My role models show up for everything that they sign up for. They haven’t missed a day of work in the last decade, as far as I can tell. They show up. They attend every family gathering, and every social commitment that they commit to.
This is remarkable to me. When my alarm goes off in the morning, the first thing I hear is a voice in my head that says “I don’t want to….”. I don’t want to get out of bed, I don’t want to step out into the cold winter air….you get the idea.
My role models have overcome this. They have the ability to show up, when they don’t want to show up. And they do it in a way that looks really positive. They don’t complain about how busy they are, and they don’t tell anyone how inconvenient it is for them to be there.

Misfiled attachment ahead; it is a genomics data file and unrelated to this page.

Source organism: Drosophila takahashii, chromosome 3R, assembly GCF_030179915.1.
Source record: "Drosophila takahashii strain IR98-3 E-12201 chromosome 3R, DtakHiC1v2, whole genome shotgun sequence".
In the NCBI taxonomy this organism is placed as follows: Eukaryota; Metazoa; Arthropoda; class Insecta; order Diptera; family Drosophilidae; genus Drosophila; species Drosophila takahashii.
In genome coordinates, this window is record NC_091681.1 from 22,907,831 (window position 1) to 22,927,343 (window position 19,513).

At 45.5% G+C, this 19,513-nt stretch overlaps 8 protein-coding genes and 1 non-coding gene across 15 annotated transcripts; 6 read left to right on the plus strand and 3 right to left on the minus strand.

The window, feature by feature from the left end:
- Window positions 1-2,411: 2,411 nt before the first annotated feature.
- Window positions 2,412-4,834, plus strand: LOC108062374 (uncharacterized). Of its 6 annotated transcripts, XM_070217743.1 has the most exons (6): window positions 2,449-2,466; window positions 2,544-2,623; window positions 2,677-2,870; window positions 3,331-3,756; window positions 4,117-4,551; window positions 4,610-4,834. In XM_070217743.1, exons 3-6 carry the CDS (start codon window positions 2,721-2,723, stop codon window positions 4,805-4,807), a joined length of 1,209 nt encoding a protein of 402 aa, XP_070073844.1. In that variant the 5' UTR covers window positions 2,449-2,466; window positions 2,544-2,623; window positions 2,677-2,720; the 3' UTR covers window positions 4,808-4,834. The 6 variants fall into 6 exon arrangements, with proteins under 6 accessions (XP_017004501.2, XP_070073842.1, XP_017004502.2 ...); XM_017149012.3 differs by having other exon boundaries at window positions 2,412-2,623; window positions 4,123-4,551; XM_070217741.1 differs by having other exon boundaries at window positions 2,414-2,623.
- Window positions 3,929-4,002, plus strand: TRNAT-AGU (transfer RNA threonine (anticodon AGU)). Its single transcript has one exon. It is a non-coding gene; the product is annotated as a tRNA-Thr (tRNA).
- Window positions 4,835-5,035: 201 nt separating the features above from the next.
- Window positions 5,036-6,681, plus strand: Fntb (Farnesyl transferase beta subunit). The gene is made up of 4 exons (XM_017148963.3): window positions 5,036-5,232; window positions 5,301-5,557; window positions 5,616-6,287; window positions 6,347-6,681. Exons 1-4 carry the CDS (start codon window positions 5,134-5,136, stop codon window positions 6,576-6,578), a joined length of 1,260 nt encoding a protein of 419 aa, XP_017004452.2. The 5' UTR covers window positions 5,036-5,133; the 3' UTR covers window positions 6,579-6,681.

They show up with great joy.
This is the point where I am supposed to tell you how they do that. The truth is, I have no idea how they do it. It is mysterious to me. They show up for all of their obligations, but they have found a way to make it look like they aren’t showing up for obligations.
They have found a way to enjoy things that look unenjoyable to me.
Twenty years ago, there was a book called “The Road Less Traveled”. It was a book about how to livelife to its fullest. The first quarter of the book was about discipline. A good definition of discipline is the ability to do things I don’t want to do. I don’t need discipline to eat pizza, or to watch football on TV. I like doing those things, so no discipline is needed.
But when it is time to schedule a colonoscopy, or to call the cable company, I resist. I just don’t want to do those things, so I put them off. I think it took me two years to call a junk removal company, and it took them two hours to remove the junk when they arrived.
It wasn’t as bad as I thought it was going to be.
“It wasn’t as bad as I thought it was going to be”- that might be a good title for the first section of my book.